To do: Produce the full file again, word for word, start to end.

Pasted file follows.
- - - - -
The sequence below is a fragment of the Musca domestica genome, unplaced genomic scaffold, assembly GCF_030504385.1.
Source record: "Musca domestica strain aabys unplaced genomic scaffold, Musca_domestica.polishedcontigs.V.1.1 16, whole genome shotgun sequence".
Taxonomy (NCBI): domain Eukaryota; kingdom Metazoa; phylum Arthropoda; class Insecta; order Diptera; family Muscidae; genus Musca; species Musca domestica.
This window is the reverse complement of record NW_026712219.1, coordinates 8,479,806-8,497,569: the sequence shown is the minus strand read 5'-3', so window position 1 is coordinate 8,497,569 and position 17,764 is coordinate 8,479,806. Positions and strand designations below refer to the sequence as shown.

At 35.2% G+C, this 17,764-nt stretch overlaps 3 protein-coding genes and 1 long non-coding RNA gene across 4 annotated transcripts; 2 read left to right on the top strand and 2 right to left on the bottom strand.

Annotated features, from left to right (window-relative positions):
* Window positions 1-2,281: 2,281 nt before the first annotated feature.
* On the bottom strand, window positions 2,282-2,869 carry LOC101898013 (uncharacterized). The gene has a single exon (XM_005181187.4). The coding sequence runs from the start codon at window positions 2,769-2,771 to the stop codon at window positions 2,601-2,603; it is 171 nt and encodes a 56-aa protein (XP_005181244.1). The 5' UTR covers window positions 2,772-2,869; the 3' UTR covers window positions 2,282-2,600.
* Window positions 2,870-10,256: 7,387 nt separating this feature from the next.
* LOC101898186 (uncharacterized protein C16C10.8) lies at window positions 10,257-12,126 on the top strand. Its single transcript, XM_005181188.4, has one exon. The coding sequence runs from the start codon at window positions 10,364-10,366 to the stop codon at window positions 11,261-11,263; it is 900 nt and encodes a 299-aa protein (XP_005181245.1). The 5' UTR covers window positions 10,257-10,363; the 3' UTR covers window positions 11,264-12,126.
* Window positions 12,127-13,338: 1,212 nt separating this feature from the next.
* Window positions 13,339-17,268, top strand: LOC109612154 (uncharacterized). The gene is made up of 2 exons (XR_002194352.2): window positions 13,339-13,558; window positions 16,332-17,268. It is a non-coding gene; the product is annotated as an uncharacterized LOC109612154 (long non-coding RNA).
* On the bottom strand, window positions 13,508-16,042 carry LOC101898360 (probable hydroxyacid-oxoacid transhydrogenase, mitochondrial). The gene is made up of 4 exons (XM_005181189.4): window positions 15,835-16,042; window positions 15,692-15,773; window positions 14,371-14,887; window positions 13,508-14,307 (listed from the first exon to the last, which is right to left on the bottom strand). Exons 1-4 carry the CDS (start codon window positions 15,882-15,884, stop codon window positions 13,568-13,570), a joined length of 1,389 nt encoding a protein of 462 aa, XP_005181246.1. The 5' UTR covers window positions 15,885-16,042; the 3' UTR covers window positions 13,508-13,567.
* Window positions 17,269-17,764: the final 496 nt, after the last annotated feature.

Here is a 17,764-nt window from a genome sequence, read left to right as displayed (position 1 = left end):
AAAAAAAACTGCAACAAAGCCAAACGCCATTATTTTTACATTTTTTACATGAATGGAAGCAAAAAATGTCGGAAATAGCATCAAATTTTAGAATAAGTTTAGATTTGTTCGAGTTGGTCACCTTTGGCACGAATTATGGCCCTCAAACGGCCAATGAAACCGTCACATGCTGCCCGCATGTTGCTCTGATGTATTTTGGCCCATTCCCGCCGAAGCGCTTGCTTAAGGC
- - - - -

The sequence below is a fragment of the Musca domestica genome, unplaced genomic scaffold, assembly GCF_030504385.1.
Source record: "Musca domestica strain aabys unplaced genomic scaffold, Musca_domestica.polishedcontigs.V.1.1 16, whole genome shotgun sequence".
Taxonomy (NCBI): domain Eukaryota; kingdom Metazoa; phylum Arthropoda; class Insecta; order Diptera; family Muscidae; genus Musca; species Musca domestica.
This window is the reverse complement of record NW_026712219.1, coordinates 8,479,806-8,497,569: the sequence shown is the minus strand read 5'-3', so window position 1 is coordinate 8,497,569 and position 17,764 is coordinate 8,479,806. Positions and strand designations below refer to the sequence as shown.

At 35.2% G+C, this 17,764-nt stretch overlaps 3 protein-coding genes and 1 long non-coding RNA gene across 4 annotated transcripts; 2 read left to right on the top strand and 2 right to left on the bottom strand.

Annotated features, from left to right (window-relative positions):
* Window positions 1-2,281: 2,281 nt before the first annotated feature.
* On the bottom strand, window positions 2,282-2,869 carry LOC101898013 (uncharacterized). The gene has a single exon (XM_005181187.4). The coding sequence runs from the start codon at window positions 2,769-2,771 to the stop codon at window positions 2,601-2,603; it is 171 nt and encodes a 56-aa protein (XP_005181244.1). The 5' UTR covers window positions 2,772-2,869; the 3' UTR covers window positions 2,282-2,600.
* Window positions 2,870-10,256: 7,387 nt separating this feature from the next.
* LOC101898186 (uncharacterized protein C16C10.8) lies at window positions 10,257-12,126 on the top strand. Its single transcript, XM_005181188.4, has one exon. The coding sequence runs from the start codon at window positions 10,364-10,366 to the stop codon at window positions 11,261-11,263; it is 900 nt and encodes a 299-aa protein (XP_005181245.1). The 5' UTR covers window positions 10,257-10,363; the 3' UTR covers window positions 11,264-12,126.
* Window positions 12,127-13,338: 1,212 nt separating this feature from the next.
* Window positions 13,339-17,268, top strand: LOC109612154 (uncharacterized). The gene is made up of 2 exons (XR_002194352.2): window positions 13,339-13,558; window positions 16,332-17,268. It is a non-coding gene; the product is annotated as an uncharacterized LOC109612154 (long non-coding RNA).
* On the bottom strand, window positions 13,508-16,042 carry LOC101898360 (probable hydroxyacid-oxoacid transhydrogenase, mitochondrial). The gene is made up of 4 exons (XM_005181189.4): window positions 15,835-16,042; window positions 15,692-15,773; window positions 14,371-14,887; window positions 13,508-14,307 (listed from the first exon to the last, which is right to left on the bottom strand). Exons 1-4 carry the CDS (start codon window positions 15,882-15,884, stop codon window positions 13,568-13,570), a joined length of 1,389 nt encoding a protein of 462 aa, XP_005181246.1. The 5' UTR covers window positions 15,885-16,042; the 3' UTR covers window positions 13,508-13,567.
* Window positions 17,269-17,764: the final 496 nt, after the last annotated feature.

Here is a 17,764-nt window from a genome sequence, read left to right as displayed (position 1 = left end):
AAAAAAAACTGCAACAAAGCCAAACGCCATTATTTTTACATTTTTTACATGAATGGAAGCAAAAAATGTCGGAAATAGCATCAAATTTTAGAATAAGTTTAGATTTGTTCGAGTTGGTCACCTTTGGCACGAATTATGGCCCTCAAACGGCCAATGAAACCGTCACATGCTGCCCGCATGTTGCTCTGATGTATTTTGGCCCATTCCCGCCGAAGCGCTTGCTTAAGGC